- It has an unusual barrel nut system – the Hogue OverMolded free float extended forend has a unique barrel nut system that is supposed to be self setting in regards to torquing down the barrel. It essentially works like any other barrel nut in terms of lining up the gas tube holes but is somewhat arbitrary in terms of how much to torque it down. The supplied wrench is usable but difficult to manipulate and I chose instead to use a strap wrench instead which worked much better. Here’s the real problem: I “think” I have the barrel nut installed correctly according to Hogue’s directions and I “think” it’s torqued down adequately but honestly I’m not “sure.” As a first time builder I would prefer to be sure. I simply don’t have enough experience to feel entirely confident in this install. I will be keeping a close eye on the barrel nut to make sure it has not loosened. I did take steps to make sure to “season” and lubricate the threads in the hope that once installed the barrel nut would remain tight.
- It requires a custom gas tube – Okay. Here is the real issue when it comes to this forend. It essentially requires a custom bent gas tube. I did know this going in but I didn’t really have any idea what a pain in the ass this would be. Hogue does sell a custom gas tube but it can only be used with a couple of their forends and only in a carbine gas setup. Frankly it’s a bit confusing. And annoying. I bought the Hogue pre-bent tube to use as a template for bending my own. Here are a couple of pictures that demonstrate the difference between the Hogue pre-bent carbine length tube and the normal mid-length tube.
Pretty dramatic difference. Clearly designed to provide additional clearance between the gas tube and the forend where it screws into the barrel nut. Of course it’s not as simple as just making an additional bend in the mid-length gas tube where it exits the barrel nut, that would throw off the tubes overall alignment between the gas hole in the upper receiver and gas block. First I had to straighten the tube as best I could and then put in a new bend. It’s doable. I did it. With my first tube in fact because I bought an extra. I tried it first with my spare which was stainless steel unlike the black tube I ultimately intended to use. I stuck with the stainless steel because frankly I wasn’t interested in doing it again. Ever frankly. Here is how I did it: I marked on the tube where it needed to be straightened and bent and then inserted it into a vice and slowly began to bend it. I used a vise pad that had holes that fairly closely matched the diameter of the gas tube. I must have pulled it out and put it back in half a hundred times. I wanted to make sure I didn’t kink the tube and therefore effect its overall airflow. It was slow and tedious. I have no doubt that there are better ways to go about doing this. Including buying a tool specific to bend tubing. I didn’t however want to buy another tool that would likely be used only once for a unique job. I really think if Hogue is going to sell a handguard that requires a custom gas tube than they should manufacture them themselves. Hogue isn’t a small company, they manufacture a variety of products. I don’t think its unreasonable to provide or sell a compatible gas tube for their forend. I’d have to have a pretty compelling reason to go through this process again.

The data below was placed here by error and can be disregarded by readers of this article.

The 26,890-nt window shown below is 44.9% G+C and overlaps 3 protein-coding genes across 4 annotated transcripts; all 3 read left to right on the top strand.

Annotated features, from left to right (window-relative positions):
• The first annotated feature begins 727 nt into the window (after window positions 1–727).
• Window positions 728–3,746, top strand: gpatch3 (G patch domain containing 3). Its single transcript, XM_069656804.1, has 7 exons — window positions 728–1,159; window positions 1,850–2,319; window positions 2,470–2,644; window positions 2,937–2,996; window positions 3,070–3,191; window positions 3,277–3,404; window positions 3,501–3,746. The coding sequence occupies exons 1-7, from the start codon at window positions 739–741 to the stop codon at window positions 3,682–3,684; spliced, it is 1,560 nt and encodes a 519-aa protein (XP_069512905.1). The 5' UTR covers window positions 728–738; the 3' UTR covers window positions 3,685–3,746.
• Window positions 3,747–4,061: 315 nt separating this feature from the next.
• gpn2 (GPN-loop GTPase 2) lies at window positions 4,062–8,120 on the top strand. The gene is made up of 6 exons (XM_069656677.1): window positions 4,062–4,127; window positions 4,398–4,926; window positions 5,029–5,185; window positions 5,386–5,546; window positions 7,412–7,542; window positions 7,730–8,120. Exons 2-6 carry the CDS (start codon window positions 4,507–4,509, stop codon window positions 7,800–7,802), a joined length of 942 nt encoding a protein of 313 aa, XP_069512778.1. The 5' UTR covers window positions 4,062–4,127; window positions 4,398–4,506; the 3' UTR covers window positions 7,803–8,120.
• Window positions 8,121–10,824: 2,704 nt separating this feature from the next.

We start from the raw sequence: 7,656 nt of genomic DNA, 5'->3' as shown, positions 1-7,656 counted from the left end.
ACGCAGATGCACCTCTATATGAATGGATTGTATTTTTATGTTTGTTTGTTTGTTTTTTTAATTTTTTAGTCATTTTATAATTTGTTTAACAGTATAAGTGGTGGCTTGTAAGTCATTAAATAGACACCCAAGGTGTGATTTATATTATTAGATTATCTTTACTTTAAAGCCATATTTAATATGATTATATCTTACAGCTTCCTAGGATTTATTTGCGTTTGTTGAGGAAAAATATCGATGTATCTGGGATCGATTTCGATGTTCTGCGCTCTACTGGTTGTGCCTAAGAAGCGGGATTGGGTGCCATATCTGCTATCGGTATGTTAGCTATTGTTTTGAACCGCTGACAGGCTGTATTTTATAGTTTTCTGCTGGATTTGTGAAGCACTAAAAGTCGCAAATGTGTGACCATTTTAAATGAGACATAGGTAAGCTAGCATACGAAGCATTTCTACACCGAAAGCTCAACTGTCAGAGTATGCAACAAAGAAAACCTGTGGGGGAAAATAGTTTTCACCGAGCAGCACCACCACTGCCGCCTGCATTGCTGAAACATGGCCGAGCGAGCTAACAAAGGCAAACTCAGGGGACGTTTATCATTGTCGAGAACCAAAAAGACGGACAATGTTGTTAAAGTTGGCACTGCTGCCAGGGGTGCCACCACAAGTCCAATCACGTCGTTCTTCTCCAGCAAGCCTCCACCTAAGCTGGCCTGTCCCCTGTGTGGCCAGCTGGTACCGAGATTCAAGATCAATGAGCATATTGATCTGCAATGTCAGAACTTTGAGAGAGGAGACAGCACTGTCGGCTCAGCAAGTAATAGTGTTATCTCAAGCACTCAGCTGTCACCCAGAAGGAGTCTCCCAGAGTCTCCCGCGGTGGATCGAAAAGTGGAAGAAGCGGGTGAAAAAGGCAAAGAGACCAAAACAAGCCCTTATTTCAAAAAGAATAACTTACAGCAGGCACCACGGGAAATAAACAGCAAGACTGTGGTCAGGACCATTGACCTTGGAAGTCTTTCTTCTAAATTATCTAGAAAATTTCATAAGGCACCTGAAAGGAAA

And there you have it. It may seem like the cons outweigh the pros but I think time will be the true measure. I like the handguard. I like it a lot. More than I thought I would in fact. It feels good and fits my hand right. I think it’s the most comfortable handguard between all of my AR’s. It feels tight and solid. In fact, the whole rifle feels rock solid. In part 3 I will review how the rifle performs. I have had the opportunity to shoot it but primarily to sight in the optics and break it in. Hoping to put it through its paces soon.
Categories: Firearm & Gear Reviews